Monday, May 13, 2019

Training Tool - Hitori Mahjong Simulator

Hitori Mahjong Simulator is a useful tool for getting statistics about the expected value or speed of a hand. It has some limitations, for example not considering calls, but you can still get good stuff out of it. However, with it being entirely in Japanese, how do we use it? Let me guide you!

Note that this is only available on Windows. For other operating systems, you can try this website, though it lacks a little.

First, you'll need to download it from its website. Just click the link that says "ver.1.52". Extract the zip to a folder in a memorable location. Run "hmr.exe" and you'll see a screen like this:

* Note: There is a partial English translation available. Download the .exe from here and place it in the HMS folder.

If you see a bunch of question marks everywhere, you probably need to set your locale to Japanese. Here is a guide for changing your locale. You could also try using Locale Emulator, but I haven't personally used it. Either way, for training use there are a few settings you should change. Set these two to max to get more detailed results:

Then, set this dropdown to the top option in order to turn off hints:

Now you're set up. The basic usage is pretty simple. Click on a tile to discard it, or right click on the tile to declare riichi. There's also an edit mode which you can access by clicking this button:

While in edit mode, click on a tile to increase its value by one, or right click it to decrease its value by one. It's a little awkward and slow, but it works if you want to look at a specific hand. To get to the good stuff, use this menu option:

The first option is similar, but doesn't consider hand upgrades, so it's not as complete. This will calculate for a bit, and then open a web page. Once the webpage opens and you can see tiles, stop it from loading! It will load a lot of data, but the interesting stuff is all loaded immediately. I'd also recommend using Chrome for this, as I had more trouble with Firefox when it came to stopping the load. Let's go over the page that opens, from top to bottom.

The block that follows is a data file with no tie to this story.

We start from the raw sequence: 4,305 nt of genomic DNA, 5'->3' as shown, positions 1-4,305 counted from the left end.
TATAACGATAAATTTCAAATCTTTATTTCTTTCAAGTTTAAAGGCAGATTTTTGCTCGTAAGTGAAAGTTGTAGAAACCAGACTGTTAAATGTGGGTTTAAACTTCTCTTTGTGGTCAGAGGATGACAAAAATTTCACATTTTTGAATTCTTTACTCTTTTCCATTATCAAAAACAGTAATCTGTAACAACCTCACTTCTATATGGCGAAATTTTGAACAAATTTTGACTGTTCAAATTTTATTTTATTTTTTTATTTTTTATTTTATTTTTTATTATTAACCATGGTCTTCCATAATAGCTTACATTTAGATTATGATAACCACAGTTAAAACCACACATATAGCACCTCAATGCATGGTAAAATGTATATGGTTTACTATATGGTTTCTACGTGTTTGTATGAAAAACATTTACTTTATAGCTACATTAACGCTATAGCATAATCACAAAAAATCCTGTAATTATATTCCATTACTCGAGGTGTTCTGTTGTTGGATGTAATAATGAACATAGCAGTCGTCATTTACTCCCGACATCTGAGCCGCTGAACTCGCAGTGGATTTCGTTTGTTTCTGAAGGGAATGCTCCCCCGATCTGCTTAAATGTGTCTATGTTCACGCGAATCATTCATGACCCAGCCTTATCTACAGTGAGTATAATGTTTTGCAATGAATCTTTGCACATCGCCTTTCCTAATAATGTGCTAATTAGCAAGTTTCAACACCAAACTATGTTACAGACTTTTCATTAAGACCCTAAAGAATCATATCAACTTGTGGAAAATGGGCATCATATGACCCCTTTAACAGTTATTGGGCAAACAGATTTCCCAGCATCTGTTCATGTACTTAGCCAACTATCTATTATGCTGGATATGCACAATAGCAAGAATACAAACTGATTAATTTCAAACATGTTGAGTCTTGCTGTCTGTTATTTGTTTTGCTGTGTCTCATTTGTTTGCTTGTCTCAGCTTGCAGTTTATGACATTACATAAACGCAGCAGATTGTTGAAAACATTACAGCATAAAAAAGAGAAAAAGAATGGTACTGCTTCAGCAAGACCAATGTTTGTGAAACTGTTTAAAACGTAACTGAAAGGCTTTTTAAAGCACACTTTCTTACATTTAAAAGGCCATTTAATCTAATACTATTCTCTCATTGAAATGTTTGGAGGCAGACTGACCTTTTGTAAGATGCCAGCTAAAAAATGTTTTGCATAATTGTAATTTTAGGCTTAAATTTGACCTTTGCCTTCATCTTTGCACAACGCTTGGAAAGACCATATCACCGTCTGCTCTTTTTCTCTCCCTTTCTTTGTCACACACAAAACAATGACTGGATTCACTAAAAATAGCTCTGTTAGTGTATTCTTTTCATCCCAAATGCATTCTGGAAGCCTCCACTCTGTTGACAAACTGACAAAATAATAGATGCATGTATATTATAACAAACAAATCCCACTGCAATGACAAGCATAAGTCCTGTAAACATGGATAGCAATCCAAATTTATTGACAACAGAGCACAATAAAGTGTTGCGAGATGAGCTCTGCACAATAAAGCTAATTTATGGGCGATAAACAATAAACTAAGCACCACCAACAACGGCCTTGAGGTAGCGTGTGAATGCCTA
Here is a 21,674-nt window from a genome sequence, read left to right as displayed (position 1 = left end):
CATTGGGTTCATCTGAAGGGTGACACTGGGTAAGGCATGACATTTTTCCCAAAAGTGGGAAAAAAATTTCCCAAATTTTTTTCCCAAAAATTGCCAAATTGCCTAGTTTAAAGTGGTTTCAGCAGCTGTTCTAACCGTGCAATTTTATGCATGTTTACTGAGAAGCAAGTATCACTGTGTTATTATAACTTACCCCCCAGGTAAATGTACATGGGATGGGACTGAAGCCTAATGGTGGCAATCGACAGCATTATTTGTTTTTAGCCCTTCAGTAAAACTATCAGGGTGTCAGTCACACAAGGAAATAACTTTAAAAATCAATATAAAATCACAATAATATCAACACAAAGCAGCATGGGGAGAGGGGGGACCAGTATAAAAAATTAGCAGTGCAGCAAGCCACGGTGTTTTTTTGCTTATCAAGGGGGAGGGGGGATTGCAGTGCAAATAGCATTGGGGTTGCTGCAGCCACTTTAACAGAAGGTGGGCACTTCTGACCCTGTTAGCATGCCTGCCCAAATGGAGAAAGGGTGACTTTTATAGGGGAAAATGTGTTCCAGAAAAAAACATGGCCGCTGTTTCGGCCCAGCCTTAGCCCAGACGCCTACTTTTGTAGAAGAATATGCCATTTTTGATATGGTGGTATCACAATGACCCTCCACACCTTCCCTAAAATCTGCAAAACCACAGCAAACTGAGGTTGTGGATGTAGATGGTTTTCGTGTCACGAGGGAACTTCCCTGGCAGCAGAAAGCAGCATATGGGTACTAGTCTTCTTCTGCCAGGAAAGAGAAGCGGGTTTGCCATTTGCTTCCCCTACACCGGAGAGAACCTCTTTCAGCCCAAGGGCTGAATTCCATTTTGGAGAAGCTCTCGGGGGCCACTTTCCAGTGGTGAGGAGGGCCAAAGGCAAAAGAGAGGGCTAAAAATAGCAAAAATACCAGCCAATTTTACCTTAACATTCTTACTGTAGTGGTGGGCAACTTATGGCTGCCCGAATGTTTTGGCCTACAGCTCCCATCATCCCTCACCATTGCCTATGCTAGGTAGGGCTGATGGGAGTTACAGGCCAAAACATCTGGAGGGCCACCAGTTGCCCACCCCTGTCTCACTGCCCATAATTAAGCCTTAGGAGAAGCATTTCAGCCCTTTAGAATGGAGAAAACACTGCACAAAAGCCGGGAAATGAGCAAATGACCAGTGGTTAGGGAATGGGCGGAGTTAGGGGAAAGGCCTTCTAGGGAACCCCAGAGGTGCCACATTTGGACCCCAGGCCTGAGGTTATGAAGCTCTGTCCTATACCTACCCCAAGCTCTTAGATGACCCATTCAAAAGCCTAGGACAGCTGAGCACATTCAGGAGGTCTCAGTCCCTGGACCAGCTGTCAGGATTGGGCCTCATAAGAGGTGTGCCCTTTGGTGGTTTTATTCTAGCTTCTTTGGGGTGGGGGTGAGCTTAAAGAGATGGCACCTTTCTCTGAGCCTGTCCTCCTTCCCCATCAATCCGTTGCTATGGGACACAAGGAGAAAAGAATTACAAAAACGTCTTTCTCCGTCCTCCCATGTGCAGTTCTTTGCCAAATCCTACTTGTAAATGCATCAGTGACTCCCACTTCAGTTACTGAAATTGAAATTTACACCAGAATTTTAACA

At the very top of the page, you can see the hand and other relevant information. How many turns do you think it would take this hand to have a 50% chance of reaching tenpai? Hmm. Let's look further down the page.

This graph shows some stats for each discard. The second column is the expected value. The one in bold is the discard that nets you the greatest expected value. In the middle it shows the resulting hand. The next column shows the tile acceptance, and after that, the chance of tsumoing this hand if it went all the way to ryuukyoku. The final column is the chance the hand reaches tenpai by ryuukyoku. Note that since this is a simulator, tiles that are equivalent might have some small differences, so don't put too much weight into, say, a .5% difference. Next table!

This is basically an expanded version of the second column in the previous table. It shows the hand's expected value if you had that hand at each turn. You kind of need to read this table (and the next ones) from bottom to top. The bottom row is the discard you're making, so you can start your count from 0 like a true programmer. So, on average, you'll win 2.7 points three turns after discarding the West. Nice. Next table!

Similar to the previous table, this one shows the chance of tsumoing on if you had that hand at each turn. Since there's only a 0.03% chance to tsumo in three turns after discarding the West, that explains the 2.7 points. One more table to go!

This shows the chance of reaching tenpai if you had that hand at each turn. So, in 9 turns you'll have around a 1 in 4 chance of tenpai, and in 14 you'll have a 1 in 2 chance. A pretty slow hand, which makes sense if you just look at it for a moment. Now you can go back to HMS, discard a tile, and open it again to see how the new draw changes things, and repeat as much as you want.

So, what do we actually do with this? Here's Dasuke's suggestion: "In this practice, for every discard, ask yourself, "What is the fastest way to tenpai? What is the fastest way to tsumo a winning hand? How many turns will it take to get there on average? If I was to take a less efficient route to tenpai for more value, how many turns do I actually lose here? How 'good' are some draws compared to others in the ways they affect the speed?""

That's a lot to think about... Good luck!

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